Whakapapa: the Maori belief helping Gareth Southgate find England's identity

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Gareth Southgate, Manager of England poses for a photo at St George's Park on June 09, 2021 - FA via GETTY IMAGES
Gareth Southgate, Manager of England poses for a photo at St George's Park on June 09, 2021 - FA via GETTY IMAGES

When Gareth Southgate’s players came to receive their red legacy number caps at St George’s Park this week, they gathered in the auditorium to watch a video that goes to the very heart of an approach their manager believes will define the national team for years to come.

It was designed to convey to them something bigger than how they might beat Croatia, or even progress to the latter stages of Euro 2020 – instead it was about what it meant to play for England. Next year will mark 150 years of the national team, which has so far encompassed 1,014 games, 1,262 players and one trophy. The question that has been asked often by Southgate in meetings and discussions at the Football Association is a simple one. Do English footballers have a concept of what it means to play for England? Does anyone?

The video was not intended as a stern reminder of the great traditions of warm beer and stiff upper lips. Instead it tried to place the players’ current experience in the context of all that history, to explain a theory that Southgate has adopted on the development of a strong team culture. He has done so with Ian Mitchell, the team’s psychologist; Bryce Cavanagh its head of performance and the consultant Owen Eastwood. The latter is an expert in developing team cultures whose recent book Belonging, Southgate has referenced in his most in-depth pre-tournament interview with presenter Jake Humphrey.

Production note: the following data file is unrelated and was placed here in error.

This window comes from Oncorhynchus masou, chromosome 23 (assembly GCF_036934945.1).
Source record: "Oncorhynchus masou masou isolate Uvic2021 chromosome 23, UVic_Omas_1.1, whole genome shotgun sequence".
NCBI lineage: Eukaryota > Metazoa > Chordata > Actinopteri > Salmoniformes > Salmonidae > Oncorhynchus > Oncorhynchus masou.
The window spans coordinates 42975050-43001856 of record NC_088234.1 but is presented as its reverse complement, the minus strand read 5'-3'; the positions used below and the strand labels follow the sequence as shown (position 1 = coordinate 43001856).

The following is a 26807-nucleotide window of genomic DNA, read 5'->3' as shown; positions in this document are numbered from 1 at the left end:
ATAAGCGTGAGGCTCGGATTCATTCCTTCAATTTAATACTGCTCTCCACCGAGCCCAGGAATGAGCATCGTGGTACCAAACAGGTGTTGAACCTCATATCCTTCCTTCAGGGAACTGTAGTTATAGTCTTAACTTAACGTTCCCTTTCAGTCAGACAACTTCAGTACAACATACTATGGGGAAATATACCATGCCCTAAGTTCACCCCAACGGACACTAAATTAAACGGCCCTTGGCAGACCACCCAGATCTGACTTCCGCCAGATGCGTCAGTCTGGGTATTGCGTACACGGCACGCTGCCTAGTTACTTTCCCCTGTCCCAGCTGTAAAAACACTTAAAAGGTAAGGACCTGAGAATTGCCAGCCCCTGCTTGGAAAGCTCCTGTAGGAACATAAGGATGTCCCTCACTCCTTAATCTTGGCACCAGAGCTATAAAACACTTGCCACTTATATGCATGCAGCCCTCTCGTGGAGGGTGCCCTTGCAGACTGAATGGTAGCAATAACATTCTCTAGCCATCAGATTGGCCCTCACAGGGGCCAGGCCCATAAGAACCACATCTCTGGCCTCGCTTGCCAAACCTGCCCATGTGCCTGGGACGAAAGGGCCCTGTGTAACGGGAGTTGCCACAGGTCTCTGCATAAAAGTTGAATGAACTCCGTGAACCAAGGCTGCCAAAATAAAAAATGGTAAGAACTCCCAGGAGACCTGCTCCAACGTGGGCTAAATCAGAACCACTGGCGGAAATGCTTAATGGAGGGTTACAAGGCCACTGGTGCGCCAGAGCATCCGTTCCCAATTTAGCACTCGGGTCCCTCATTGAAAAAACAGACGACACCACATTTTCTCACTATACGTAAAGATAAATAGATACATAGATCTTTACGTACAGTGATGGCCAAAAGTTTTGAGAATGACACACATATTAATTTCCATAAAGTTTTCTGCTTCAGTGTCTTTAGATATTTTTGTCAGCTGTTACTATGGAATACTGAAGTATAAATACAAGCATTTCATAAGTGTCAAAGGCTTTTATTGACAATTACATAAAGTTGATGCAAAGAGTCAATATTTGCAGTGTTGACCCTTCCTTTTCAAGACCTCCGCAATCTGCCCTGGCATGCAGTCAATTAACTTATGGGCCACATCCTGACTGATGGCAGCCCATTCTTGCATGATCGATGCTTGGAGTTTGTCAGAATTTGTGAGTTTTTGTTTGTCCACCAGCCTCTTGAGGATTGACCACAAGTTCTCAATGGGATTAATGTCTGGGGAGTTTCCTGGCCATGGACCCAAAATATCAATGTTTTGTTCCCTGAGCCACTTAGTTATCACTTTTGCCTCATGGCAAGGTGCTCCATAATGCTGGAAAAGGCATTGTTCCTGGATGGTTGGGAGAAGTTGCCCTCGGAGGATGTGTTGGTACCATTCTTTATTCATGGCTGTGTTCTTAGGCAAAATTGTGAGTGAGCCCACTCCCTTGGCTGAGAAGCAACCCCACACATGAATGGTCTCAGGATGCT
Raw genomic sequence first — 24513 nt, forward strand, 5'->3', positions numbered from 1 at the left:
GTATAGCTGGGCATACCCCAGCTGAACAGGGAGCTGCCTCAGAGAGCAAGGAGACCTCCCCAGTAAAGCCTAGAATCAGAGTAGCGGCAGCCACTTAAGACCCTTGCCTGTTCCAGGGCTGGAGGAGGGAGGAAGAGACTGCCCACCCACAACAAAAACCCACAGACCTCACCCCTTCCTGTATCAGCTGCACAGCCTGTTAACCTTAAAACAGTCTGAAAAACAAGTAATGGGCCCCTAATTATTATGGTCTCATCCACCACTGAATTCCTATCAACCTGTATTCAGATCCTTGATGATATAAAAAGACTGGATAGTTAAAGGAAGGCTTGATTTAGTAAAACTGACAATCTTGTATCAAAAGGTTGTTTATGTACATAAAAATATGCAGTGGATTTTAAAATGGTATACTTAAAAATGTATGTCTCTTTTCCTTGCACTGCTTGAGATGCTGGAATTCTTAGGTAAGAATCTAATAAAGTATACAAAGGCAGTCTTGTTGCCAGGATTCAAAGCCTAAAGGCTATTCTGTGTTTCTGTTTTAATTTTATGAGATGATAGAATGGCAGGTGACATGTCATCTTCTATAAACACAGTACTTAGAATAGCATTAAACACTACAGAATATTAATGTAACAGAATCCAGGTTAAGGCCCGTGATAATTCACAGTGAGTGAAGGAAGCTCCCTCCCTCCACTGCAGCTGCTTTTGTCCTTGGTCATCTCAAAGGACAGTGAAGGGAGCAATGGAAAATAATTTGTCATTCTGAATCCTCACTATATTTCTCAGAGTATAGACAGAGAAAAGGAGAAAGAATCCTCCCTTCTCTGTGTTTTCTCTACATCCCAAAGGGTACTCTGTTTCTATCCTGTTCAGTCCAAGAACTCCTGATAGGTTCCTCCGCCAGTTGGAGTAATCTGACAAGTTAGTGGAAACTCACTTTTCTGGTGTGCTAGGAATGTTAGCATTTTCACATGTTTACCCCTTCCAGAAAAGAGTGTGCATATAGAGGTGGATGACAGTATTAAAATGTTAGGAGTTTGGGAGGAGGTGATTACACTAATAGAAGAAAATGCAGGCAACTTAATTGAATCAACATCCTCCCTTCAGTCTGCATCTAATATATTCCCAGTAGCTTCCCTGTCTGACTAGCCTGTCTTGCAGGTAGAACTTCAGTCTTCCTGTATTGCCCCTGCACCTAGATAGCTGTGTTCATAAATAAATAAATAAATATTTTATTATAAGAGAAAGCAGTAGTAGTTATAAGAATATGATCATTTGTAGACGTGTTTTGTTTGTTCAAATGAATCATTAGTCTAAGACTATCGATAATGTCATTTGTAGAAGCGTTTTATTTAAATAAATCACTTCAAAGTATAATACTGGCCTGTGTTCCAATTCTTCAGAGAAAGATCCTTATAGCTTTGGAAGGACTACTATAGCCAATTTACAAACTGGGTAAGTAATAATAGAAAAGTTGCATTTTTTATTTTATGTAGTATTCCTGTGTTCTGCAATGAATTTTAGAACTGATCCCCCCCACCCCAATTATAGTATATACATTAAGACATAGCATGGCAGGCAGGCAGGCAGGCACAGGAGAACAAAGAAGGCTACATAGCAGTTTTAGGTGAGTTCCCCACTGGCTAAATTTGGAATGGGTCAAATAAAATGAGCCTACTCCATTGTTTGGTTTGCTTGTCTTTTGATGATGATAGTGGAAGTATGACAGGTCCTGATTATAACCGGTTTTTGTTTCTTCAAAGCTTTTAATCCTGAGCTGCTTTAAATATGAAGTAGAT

In Belonging, Eastwood – a New Zealander of Maori heritage - sets out the Maori belief of “Whakapapa”, that each generation is linked across the ages to its ancestors and descendants and that each has its opportunity to shine before the torch moves on. It is a key part of the All Blacks rugby team’s success and their culture of selflessness. Curious to learn about English football, Eastwood interviews Michael Owen who tells him that the England teams he played in “there was never any mention of the team’s history, nor what it was to be English”.

Instead, Owen describes a culture of fear – of condemnation from a disapproving media or fan base. He recalls a time when Sven-Goran Eriksson tried to adapt to a slower passing style. “We would be criticised for a lack of passion and showing no fight,” Owen tells Eastwood. “Some players found it easier to give in and play in the traditional way so we would not be criticised.”

England's striker Marcus Rashford (2R) celebrates scoring his team's first goal with England's defender Tyrone Mings (3R) during the international friendly football match between England and Romania at the Riverside Stadium in Middlesbrough, north-east England on June 6, - GETTY IMAGES
England's striker Marcus Rashford (2R) celebrates scoring his team's first goal with England's defender Tyrone Mings (3R) during the international friendly football match between England and Romania at the Riverside Stadium in Middlesbrough, north-east England on June 6, - GETTY IMAGES

The point is made in the book that because England teams – players, managers, FA – have never tried to establish a set of beliefs or identity, that void has been filled by others.